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The inaugural Ada Lovelace Medal for an Outstanding Woman Engineer, a new national award, has been won by Mary O’Kane, the NSW Chief Scientist & Engineer.

“Mary O’Kane has made an outstanding and lasting contribution to Australia through her intellect, tenacity and commitment, and through numerous and diverse roles over the past 30 years,” said Mark Hoffman, Dean of Faculty of Engineering at the University of New South Wales (UNSW), which created the award.

“She has been involved in many fields: from her original specialisation of speech recognition and artificial intelligence, to stimulating Australian innovation, national energy policy, higher education, international development, computing and the fostering of young women and early career researchers,” he added. “Her career shows what a vital contribution women can make to engineering, and to the nation, and we hope many more women will be inspired by her example.”

Richard Sheldrake, a former Director-General of the NSW Department of Primary Industries and one of the O’Kane’s nominators, said her “contributions have not only benefited the people of Australia, but also people in communities throughout the world. She is a remarkable Australian, and a truly worthy recipient of the Ada Lovelace Medal for an Outstanding Woman Engineer.”

The Ada Lovelace Medal is named for Augusta Ada Byron, later Countess Ada Lovelace, an English mathematician who worked on Charles Babbage’s revolutionary mechanical general-purpose computer, the Analytical Engine. Her remarkable notes on the engine in the 1840s include what is recognised today as the first computer algorithm, making her the world’s first computer programmer. Her story reminds us that women have been in engineering for a long time, and making vital contributions.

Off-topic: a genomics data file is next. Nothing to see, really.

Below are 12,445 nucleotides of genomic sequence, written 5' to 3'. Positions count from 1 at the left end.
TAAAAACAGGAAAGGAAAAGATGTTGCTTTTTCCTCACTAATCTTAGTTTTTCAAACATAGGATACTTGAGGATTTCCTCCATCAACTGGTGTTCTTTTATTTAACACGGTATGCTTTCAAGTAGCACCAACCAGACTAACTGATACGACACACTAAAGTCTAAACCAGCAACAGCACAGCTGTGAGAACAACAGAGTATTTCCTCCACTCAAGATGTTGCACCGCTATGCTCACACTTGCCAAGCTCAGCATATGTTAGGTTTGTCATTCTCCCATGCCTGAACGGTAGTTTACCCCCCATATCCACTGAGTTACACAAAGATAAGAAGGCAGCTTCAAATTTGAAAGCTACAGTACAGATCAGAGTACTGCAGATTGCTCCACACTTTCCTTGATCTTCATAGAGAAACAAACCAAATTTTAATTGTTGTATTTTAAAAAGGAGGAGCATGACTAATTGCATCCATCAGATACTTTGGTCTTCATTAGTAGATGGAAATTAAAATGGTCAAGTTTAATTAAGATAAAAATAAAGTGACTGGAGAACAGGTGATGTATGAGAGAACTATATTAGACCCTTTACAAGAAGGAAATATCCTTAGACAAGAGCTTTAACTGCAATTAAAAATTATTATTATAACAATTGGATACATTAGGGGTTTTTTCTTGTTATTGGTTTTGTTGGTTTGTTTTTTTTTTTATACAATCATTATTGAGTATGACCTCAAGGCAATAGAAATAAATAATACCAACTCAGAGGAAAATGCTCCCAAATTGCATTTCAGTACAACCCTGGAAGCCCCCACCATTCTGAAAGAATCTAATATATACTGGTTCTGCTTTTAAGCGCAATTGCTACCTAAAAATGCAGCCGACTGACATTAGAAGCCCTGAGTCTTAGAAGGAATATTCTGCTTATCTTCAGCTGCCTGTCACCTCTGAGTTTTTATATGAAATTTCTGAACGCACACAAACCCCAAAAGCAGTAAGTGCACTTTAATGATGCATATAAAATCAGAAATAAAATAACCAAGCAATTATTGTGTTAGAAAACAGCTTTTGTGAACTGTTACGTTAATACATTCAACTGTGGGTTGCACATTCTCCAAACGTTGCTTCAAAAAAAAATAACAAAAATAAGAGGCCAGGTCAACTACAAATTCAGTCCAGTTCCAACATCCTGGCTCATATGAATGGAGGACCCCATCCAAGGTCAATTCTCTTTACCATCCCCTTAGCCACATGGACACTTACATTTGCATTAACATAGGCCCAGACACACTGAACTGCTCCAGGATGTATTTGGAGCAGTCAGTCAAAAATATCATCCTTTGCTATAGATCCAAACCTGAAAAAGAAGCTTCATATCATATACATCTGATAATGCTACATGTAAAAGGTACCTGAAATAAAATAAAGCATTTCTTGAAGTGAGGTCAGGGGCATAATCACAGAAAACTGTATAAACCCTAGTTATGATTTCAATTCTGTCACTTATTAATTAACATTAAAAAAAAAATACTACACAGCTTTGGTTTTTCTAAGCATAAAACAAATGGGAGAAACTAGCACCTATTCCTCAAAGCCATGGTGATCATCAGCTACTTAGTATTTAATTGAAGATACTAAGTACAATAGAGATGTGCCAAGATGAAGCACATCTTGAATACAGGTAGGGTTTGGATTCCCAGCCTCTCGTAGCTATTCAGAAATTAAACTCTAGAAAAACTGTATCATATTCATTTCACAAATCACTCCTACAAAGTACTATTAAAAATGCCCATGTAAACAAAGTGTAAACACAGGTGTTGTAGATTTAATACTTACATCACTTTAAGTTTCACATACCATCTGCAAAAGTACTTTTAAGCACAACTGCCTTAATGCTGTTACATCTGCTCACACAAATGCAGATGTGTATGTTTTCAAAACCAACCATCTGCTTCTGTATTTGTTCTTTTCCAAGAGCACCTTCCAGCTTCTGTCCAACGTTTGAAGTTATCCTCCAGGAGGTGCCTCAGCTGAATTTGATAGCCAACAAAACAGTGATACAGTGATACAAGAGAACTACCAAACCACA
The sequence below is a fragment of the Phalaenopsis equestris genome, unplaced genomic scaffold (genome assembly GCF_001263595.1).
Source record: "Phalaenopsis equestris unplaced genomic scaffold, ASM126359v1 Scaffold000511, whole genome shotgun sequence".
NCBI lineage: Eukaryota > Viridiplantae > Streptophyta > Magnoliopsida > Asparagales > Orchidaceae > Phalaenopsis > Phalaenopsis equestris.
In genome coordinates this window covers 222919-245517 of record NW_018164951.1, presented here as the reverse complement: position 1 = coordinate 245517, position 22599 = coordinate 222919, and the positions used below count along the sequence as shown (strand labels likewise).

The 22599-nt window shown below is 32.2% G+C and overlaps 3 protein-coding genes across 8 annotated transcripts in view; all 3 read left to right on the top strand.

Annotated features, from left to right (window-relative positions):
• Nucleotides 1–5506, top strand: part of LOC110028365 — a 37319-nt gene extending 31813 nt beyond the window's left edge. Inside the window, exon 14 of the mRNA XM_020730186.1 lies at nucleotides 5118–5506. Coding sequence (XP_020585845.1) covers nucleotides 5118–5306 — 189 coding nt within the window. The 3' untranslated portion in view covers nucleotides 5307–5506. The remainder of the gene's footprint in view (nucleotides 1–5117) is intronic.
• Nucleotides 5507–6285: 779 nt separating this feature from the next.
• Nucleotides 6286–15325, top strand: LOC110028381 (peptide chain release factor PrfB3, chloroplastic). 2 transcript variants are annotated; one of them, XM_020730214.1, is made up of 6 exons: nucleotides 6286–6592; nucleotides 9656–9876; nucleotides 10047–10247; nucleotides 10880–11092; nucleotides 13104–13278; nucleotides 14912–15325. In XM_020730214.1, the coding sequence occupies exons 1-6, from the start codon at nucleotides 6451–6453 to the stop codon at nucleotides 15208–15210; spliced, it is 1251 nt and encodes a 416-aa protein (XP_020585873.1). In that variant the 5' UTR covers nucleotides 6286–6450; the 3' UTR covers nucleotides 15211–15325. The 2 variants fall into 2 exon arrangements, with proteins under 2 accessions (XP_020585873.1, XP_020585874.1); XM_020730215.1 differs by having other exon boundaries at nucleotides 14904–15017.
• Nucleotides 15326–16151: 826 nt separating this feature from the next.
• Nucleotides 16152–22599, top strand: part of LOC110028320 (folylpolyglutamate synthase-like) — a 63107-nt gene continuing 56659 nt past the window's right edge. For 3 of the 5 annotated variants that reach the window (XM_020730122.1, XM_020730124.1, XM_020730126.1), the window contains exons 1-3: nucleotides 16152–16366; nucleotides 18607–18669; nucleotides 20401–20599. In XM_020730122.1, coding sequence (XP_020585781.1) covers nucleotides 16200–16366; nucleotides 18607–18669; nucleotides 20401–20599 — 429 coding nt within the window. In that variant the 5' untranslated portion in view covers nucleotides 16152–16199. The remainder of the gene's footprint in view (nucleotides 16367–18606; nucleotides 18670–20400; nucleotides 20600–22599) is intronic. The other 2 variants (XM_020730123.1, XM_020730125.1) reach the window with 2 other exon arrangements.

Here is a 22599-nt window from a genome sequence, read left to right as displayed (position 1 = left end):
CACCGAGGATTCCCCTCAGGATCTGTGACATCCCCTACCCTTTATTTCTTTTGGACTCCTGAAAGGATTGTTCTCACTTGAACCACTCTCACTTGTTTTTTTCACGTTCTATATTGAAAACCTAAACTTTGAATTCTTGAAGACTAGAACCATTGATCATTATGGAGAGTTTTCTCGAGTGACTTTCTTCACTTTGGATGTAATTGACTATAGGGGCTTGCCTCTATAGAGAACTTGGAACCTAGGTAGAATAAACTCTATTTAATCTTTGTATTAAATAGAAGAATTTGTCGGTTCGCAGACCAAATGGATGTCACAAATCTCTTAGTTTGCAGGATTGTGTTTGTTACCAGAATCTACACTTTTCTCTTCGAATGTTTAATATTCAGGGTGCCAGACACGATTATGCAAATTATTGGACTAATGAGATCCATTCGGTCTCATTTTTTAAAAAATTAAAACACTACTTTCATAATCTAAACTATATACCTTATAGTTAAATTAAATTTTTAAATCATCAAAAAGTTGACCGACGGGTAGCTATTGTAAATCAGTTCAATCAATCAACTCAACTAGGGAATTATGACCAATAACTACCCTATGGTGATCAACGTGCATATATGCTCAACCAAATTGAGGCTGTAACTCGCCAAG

The 80 mm by 4 mm medal is antique gold plated on a cast zinc-alloy base and its design is modelled on Olympic medals. Weighing 140 g, it has a 3D engraved depiction of Ada Lovelace on one side and the Faculty of Engineering’s logo on the other.


Winners of the UNSW Women in Engineering Awards, held at The Mint in Sydney. In the foreground, Athena Venios (in white) and Mary O’Kane (holding medal).

The medal was presented at the annual UNSW Women in Engineering Awards reception held at The Mint, the elegant colonnaded coining factory that is central Sydney’s oldest public building.

Two other awards were the Judy Raper Award for Leadership, won by Athena Venios, Technical and Group Director at the engineering firm AECOM; and the Maria Skyllas-Kazacos Young Professional Award For Outstanding Achievement, won by Monique Alfris, co-founder and director of Pollinate Energy.

Athena Venios has worked on major projects in water and transport, holding leadership roles in transport and infrastructure programs for major sporting events, including the Sydney and Athens Olympic Games, the Melbourne Commonwealth Games and the Melbourne Grand Prix. She founded and chaired the KBR Women’s Professional Engagement group and has been vice-chair of Engineers Australia’s Women in Engineering Sydney Division. She holds a Bachelor’s degree in Civil Engineering from UNSW.